Controversial testing practices could be key to stopping sexual abuse

Image by Flickr user spiralstares

Since 1996, William Burke, 53, has been using plethysmograph´╗┐ (PPG) and other controversial testing practices in an attempt to prevent child abuse. While his methods have pure intentions, they are not always seen as positive; in fact, one Lowcountry judge dubbed Burke as a "witch doctor" at one time.

So what in the world is PPG technology? Essentially, it's a penile lie detector. It measures arousal while the patient is exposed to photographs and/or audio recordings.

Burke uses data from PPG and other tests to make risk recommendations. He explains: "If a man accused of molesting his stepdaughter is brought in and tests positive for arousal to young girls, I will suggest he not be allowed back home."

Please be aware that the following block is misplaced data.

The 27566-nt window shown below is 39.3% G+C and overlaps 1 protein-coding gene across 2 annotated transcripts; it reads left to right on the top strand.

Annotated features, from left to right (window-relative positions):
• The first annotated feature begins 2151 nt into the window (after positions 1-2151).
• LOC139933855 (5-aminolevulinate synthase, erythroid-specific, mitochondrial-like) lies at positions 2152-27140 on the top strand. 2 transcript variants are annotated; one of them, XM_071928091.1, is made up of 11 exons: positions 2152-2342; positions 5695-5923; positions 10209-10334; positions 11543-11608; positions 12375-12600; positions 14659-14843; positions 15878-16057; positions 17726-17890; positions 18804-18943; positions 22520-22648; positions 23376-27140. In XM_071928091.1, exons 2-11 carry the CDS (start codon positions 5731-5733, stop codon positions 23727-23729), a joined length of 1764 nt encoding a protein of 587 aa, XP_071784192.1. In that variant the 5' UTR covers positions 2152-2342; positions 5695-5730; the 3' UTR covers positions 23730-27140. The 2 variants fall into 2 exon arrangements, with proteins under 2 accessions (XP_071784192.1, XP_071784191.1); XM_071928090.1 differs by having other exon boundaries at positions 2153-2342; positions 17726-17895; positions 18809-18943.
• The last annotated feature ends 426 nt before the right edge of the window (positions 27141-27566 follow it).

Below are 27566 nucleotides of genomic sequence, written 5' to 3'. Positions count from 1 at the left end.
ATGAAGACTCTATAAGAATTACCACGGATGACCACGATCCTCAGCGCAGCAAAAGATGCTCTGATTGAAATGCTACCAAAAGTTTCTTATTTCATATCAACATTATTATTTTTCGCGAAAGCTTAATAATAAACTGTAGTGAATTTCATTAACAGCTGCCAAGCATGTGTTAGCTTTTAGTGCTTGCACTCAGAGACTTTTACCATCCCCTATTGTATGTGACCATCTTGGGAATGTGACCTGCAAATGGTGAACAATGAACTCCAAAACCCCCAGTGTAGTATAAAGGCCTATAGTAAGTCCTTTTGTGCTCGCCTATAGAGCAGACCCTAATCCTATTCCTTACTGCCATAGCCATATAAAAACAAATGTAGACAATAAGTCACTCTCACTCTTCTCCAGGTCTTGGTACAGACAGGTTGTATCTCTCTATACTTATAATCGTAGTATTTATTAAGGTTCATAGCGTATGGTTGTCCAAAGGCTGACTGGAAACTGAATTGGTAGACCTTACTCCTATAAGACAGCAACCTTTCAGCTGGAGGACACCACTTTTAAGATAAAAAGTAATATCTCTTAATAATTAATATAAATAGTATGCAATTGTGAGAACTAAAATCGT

While Burke works with all kinds of patients, he says that about 80% of his work deals with men that have sexually abused children. Burke's goal? To stop child abusers.

The Post and Courier has a great in-depth report on this fascinating subject; read it here.´╗┐

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